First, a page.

Marsh, Hunter Jr. making up for lost time at Angels instructs

Marsh, Hunter Jr. making up for lost time at Angels instructs

While instructional league often serves as an opportunity for recent draftees and international signees to get acclimated to an organization and prepare for the offseason, it's also a chance for teams to get extra reps for players who may have missed time during the regular season.

Such is the case with the Angels, who are trying to get as many at-bats as they can for Brandon Marsh and Torii Hunter Jr.

"You can't really get them too many at-bats," Angels director of amateur scouting Matt Swanson said. "For them, what they really need is the repetition."

Marsh, the Angels No. 6 prospect, has performed well when he's been on the field, but staying on the field has been a bit of a problem early in his career.

The Angels selected Marsh in the second round of the 2016 Draft, but the beginning of his professional career was delayed when a physical revealed a stress fracture in his back.The club proceeded with caution, holding Marsh out of games.

After getting some experience in the Dominican instructs program, Marsh began the 2017 season with Rookie-level Orem, but sprained his thumb in just his seventh game.

The 19-year-old missed a month, but ultimately finished the season strong, slashing .350/.396/.548 with four homers and 44 RBIs in 39 games.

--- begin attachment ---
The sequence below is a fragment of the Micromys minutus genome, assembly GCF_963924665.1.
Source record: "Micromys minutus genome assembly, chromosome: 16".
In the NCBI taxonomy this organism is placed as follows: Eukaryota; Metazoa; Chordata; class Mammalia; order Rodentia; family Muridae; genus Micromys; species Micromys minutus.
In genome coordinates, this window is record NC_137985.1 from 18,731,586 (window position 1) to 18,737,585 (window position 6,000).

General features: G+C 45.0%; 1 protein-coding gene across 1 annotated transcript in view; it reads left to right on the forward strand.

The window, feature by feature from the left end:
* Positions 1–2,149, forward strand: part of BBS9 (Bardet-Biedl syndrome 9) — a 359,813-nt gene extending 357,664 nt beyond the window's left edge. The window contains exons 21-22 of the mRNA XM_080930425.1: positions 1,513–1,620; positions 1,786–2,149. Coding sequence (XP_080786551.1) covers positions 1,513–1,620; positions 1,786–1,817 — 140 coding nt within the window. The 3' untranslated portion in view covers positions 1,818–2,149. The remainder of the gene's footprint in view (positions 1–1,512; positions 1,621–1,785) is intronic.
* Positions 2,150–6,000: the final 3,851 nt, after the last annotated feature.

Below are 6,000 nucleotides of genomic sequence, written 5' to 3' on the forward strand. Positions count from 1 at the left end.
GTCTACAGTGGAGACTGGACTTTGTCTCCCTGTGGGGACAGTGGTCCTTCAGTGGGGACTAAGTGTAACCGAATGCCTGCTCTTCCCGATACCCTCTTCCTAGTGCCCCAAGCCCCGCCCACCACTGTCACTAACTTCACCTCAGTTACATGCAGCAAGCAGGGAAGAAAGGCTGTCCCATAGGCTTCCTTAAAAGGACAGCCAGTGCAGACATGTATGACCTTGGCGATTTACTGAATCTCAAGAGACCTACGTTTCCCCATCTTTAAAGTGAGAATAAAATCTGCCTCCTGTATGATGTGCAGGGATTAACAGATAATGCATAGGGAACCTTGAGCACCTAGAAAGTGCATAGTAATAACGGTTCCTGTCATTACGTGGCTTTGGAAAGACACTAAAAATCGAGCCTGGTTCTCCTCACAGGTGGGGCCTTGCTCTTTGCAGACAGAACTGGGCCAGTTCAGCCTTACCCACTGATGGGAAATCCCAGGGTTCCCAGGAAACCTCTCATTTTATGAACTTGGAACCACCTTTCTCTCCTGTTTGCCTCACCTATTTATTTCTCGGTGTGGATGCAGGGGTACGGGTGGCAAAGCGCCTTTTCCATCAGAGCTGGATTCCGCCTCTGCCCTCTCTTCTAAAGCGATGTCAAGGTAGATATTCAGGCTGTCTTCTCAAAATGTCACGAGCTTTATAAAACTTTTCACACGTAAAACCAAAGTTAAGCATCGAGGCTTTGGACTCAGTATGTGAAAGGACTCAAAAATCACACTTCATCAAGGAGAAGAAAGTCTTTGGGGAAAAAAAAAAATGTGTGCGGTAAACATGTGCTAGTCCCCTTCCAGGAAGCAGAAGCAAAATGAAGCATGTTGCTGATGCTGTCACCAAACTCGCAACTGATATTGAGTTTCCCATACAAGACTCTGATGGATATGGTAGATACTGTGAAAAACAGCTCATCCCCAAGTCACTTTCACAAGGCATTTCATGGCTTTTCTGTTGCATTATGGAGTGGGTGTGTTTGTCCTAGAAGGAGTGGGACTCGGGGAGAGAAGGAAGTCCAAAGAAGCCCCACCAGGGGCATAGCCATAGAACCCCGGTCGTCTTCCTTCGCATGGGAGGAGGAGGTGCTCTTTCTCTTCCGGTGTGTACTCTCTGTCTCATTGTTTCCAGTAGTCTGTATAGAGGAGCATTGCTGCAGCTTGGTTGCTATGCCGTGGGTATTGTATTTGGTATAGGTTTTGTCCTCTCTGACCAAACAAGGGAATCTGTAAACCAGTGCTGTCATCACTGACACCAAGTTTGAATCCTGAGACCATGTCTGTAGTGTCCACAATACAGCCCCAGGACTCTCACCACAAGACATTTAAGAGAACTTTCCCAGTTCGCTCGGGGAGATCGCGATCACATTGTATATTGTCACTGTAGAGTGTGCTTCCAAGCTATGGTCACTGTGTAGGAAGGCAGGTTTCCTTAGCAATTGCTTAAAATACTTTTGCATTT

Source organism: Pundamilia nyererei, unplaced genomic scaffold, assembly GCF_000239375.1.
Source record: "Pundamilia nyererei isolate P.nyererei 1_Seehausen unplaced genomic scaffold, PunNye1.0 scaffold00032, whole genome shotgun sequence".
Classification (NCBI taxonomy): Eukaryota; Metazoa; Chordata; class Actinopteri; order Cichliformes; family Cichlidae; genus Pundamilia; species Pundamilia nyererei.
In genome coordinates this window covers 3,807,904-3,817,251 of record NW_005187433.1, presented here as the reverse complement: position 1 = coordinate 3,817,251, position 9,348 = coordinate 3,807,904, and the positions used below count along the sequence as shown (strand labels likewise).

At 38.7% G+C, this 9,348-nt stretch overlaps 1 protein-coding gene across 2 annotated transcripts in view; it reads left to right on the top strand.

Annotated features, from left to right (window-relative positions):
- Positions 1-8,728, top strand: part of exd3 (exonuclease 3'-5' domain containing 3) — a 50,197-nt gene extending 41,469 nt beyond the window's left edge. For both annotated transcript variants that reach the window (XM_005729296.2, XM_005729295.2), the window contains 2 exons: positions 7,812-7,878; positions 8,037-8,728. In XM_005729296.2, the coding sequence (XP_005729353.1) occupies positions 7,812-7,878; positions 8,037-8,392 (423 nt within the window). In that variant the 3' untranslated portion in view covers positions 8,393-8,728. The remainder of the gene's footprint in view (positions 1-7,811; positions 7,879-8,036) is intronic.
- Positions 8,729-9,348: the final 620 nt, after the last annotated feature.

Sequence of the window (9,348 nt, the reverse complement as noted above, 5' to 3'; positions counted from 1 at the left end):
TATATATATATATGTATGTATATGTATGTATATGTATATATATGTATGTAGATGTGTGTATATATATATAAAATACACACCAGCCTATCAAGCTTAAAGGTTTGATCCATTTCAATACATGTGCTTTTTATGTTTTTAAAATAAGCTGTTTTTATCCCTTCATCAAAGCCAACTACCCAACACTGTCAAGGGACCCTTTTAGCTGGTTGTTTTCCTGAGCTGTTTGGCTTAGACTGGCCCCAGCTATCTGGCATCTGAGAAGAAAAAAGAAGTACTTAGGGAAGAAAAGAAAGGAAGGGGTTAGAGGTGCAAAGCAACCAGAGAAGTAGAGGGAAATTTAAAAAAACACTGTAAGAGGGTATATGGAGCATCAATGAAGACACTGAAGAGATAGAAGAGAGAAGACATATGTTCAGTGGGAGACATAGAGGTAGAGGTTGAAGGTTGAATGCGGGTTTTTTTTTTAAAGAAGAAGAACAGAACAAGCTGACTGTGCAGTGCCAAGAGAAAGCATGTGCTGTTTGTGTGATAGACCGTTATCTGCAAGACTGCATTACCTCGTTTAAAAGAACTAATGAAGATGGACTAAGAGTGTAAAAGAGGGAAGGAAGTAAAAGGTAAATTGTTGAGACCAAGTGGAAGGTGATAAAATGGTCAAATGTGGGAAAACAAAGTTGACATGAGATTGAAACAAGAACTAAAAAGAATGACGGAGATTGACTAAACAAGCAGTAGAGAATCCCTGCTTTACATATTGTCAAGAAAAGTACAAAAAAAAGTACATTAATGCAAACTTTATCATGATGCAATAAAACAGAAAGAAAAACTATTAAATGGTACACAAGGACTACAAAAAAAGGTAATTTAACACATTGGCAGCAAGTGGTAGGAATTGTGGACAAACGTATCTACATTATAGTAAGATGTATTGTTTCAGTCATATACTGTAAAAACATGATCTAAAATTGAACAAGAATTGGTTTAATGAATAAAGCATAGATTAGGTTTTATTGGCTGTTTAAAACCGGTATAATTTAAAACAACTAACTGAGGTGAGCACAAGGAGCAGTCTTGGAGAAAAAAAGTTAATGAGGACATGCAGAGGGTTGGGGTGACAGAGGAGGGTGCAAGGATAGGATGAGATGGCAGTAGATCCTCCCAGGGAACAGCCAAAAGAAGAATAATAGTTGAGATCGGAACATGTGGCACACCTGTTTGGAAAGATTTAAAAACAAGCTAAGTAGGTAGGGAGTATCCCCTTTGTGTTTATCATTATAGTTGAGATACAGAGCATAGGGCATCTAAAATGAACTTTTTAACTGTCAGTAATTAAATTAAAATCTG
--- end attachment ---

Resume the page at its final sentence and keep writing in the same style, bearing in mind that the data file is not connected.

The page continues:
"For him, it's all about getting at-bats," Swanson said. "It's a big thing for him to build off the success that he had at Orem when everything was going [well] and continue that into instructs and take that momentum and use it in the winter to be right on track moving into next spring."

While Marsh is using instructs to make up for time lost due to injury, Hunter is looking to make up for the time he lost while playing football at Notre Dame.

Hunter is the son of Torii Hunter, who played 19 years in the Majors, including five with the Angels, but the younger Hunter has already established himself as his own prospect and not just a player who happens to have a really talented father.

"The name on the back of the jersey carries weight, but will only carry you so far," Swanson said. "It's hats off to the kid, not playing as much as he did in college to come out -- and really I think it speaks volumes about his makeup and athleticism and aptitude in general -- and succeed the way he did."

Hunter, a 23rd-round pick from the 2016 Draft, impressed in his professional debut, slashing .352/.432/.441 in 52 games with Orem.

"When I saw him, it was really eye-opening to see that," Swanson said. "To not hit for two-to-three years and pick it up like he did, for me, he's a definite prospect and it's been really fun to watch over the last six months.

"It might be one of those things where you look up a couple of years from now and we struck gold in the later rounds," Swanson said.

William Boor is a reporter for Follow him on Twitter at @wboor. This story was not subject to the approval of Major League Baseball or its clubs.